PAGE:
Meditation: No. 1 health booster for 2019
By Barbara Pierce
What’s the No. 1 health booster for 2019?
No, it’s not a great new workout or some peculiar diet. It’s a gentle, age-old practice that millions say is the antidote to the heavy burdens of stress that we’re all under.
“The No. 1 health benefit — beyond diet and exercise — to complete the cycle of well-being is meditation,” said Melanie Pandit, meditation instructor of Sahaja Meditation Upstate New York.
Meditation is an umbrella term for the many ways to a relaxed state of being. There are many types of meditation and relaxation techniques that have meditation components. All share the same goal of achieving inner peace.
There are many ways to relieve stress and combat the negative effects of our hectic lifestyles. So it makes sense to wonder, “What’s the big deal about meditation?”
Until recently, meditation was the “Wild West” of research, Pandit explained. In recent years, there’s been a great amount of research that clearly validates the benefits of meditation — mental, emotional, physical, and spiritual benefits.
There is a growing body of scientific evidence that strongly suggests meditation can provide a long list of tantalizing benefits, from lowering blood pressure to literally rewiring key parts of the brain that regulate focus and self-awareness.
Research has shown clear benefits in helping people manage symptoms of medical conditions such as asthma, ADHD, cancer, high blood pressure, chronic pain, irritable bowel syndrome and others, conditions that are especially affected by adverse amounts of stress.
The emotional benefits of meditation include gaining a new perspective on stressful situations, better management of stress, reducing negative emotions, reducing anxiety and depression, and increasing creativity and productivity.
Research shows with meditation, people create happiness within themselves, Pandit added. Meditation creates positive chemicals in the brain — dopamine and serotonin — and decreases the negative chemicals that cause fear and anxiety.
ABC News anchor Dan Harris used to think meditation was for people who drank kombucha, listened to Enya and used the word “namaste.”
Now, he meditates daily and says online: “Meditation has been a huge boon to me. It has boosted my focus and productivity while making me less emotionally reactive. I think it has also made me calmer, more patient and generally easier to be around.”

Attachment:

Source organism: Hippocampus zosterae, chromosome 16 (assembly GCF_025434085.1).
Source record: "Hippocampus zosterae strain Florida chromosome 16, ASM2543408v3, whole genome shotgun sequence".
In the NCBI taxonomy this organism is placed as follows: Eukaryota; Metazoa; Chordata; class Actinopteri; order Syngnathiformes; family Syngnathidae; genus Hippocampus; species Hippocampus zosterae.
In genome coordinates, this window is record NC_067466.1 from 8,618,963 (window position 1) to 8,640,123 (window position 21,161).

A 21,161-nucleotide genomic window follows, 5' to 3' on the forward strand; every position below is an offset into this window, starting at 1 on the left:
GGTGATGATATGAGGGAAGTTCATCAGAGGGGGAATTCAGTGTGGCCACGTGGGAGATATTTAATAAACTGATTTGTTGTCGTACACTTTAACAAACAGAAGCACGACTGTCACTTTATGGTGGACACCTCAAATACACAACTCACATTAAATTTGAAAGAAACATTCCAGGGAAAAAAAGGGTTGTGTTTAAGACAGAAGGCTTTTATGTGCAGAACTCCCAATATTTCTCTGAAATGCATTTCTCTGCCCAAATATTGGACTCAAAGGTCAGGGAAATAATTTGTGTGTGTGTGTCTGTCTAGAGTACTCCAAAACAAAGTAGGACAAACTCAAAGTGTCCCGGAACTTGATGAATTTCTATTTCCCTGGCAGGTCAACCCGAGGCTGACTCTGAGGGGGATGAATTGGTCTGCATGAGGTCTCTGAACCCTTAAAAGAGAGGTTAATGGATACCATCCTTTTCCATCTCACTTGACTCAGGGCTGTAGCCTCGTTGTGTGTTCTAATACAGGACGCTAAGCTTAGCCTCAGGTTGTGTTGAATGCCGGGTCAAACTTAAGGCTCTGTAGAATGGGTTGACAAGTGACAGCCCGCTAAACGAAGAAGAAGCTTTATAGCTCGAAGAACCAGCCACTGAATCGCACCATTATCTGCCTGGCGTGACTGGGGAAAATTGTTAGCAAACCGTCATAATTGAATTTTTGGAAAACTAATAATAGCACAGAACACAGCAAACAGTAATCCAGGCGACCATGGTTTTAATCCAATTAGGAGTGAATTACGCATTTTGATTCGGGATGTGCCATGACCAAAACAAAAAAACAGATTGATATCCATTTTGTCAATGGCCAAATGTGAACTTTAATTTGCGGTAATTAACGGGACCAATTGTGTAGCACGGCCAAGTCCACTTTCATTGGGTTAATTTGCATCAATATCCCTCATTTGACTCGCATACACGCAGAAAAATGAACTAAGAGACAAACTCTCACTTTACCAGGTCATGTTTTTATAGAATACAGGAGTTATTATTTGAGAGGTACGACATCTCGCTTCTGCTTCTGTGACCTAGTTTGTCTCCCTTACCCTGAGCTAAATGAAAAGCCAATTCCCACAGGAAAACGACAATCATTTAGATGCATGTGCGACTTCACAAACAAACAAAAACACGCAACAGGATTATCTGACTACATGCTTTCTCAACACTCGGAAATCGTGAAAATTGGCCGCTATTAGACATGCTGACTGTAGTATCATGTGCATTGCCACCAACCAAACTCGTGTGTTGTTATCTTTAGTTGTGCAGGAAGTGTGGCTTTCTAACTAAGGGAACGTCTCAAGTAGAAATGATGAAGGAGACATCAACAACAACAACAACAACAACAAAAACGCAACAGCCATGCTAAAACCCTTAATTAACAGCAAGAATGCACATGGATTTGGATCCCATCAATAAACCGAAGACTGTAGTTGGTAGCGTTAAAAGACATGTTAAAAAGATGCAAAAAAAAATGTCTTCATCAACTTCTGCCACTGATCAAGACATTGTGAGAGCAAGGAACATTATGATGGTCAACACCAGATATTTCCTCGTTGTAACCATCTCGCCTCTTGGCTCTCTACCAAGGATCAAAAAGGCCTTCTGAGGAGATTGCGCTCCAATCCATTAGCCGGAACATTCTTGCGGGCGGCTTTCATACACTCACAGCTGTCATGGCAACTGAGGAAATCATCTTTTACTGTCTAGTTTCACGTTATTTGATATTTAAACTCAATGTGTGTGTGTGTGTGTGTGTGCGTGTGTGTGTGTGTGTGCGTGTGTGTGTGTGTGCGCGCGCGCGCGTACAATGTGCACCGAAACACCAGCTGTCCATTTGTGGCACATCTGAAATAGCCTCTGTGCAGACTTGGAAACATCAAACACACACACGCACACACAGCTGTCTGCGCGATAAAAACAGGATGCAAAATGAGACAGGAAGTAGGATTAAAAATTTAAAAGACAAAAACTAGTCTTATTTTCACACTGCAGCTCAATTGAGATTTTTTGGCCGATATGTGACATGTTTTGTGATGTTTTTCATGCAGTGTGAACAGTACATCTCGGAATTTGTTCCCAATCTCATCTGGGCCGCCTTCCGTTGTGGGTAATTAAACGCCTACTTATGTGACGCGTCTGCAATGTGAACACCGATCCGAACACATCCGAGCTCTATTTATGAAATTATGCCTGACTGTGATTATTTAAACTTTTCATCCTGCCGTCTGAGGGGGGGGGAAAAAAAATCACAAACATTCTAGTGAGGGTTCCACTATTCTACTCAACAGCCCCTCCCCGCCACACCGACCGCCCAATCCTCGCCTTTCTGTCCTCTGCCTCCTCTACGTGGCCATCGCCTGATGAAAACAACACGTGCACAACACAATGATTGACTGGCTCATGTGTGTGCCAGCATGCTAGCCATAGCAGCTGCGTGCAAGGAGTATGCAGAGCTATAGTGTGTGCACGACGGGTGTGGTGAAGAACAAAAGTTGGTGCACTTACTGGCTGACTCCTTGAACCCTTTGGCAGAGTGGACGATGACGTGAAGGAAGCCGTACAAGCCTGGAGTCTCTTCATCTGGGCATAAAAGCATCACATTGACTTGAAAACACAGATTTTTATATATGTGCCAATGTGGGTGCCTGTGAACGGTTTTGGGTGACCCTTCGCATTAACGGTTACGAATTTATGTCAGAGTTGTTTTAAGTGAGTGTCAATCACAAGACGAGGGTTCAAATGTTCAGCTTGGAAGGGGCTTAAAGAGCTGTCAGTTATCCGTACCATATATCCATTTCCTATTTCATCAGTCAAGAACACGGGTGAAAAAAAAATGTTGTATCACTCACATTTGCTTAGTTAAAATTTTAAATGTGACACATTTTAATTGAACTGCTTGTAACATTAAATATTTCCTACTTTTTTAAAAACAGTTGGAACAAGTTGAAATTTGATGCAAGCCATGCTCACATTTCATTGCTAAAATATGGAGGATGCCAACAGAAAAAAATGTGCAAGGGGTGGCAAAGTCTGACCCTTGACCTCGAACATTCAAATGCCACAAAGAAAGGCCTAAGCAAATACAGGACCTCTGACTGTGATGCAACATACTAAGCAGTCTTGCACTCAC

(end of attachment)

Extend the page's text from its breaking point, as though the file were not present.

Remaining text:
Several options available
There are several types of meditation. Most promise great benefits and many even deliver the feeling of relaxation, but what you want is the technique that will deliver the best lasting results and not break the bank doing so.
“Sahaja meditation is a comprehensive approach to healing in all dimensions,” Pandit said. “It’s like nothing else you’ve tried before; it’s incredibly simple.”
“I’ve been teaching it for 25 years. I’ve had lots of experience with people coming to my classes and telling me they’ve tried meditation, and ‘It’s too hard,’ or ‘I didn’t feel any benefit.’ These people were able to benefit from Sahaja meditation.
Instead of training your mind to focus on an object, practicing breathing, or twisting yourself into postures, Sahaja meditation allows you the chance to do nothing. That’s right. No memorization of mantras or affirmations. Nothing. No thoughts.
In Sahaja meditation, you are not reacting to or responding to or focusing your thoughts; you get to a place where there is absence of thoughts. That’s what it means to be in the present, Pandit said. It it getting to a place where there is an absence of thought, where you’re able to be fully present in the present.
We constantly have thoughts, Pandit said. Often they are about the past. But we can’t correct what happened in the past; we need to come to terms with what happened, but ruminating on the past doesn’t fix it.
The same holds true for our thoughts about the future as we plan and prepare ourselves for the unknown. These thoughts cause anxiety. The third state is absence of thoughts.
“Sahaja meditation is the best thing that ever happened in my life. I love meditation because in this stressful world I feel balanced and relaxed. Your life flows effortlessly, like a river around those rocks and obstacles,” said GW of Buffalo, online.
“Sahaja meditation is a fountain of youth because it increases gray matter in your brain,” added Pandit. “Healthy brains have more gray matter. It truly is a fountain of youth.”
“Also, the meditation I teach is even free!” Pandit said. She doesn’t charge for her classes or online instruction. “I learned it from someone and I felt so transformed. It’s an act of love for human kindness and gives me joy.”
Pandit will offer an introduction to Sahaja mediation at 11:30 a.m. Jan. 7 at Fenimore Museum, Cooperstown.
Take a lunch and dessert will be provided. For information, contact firstname.lastname@example.org.
Also, she will offer a class at 5:30 p.m. Wednesdays in Cherry Valley.
For more information, or for online classes, see https://meditateupstate.com/ or call 518-428-4672.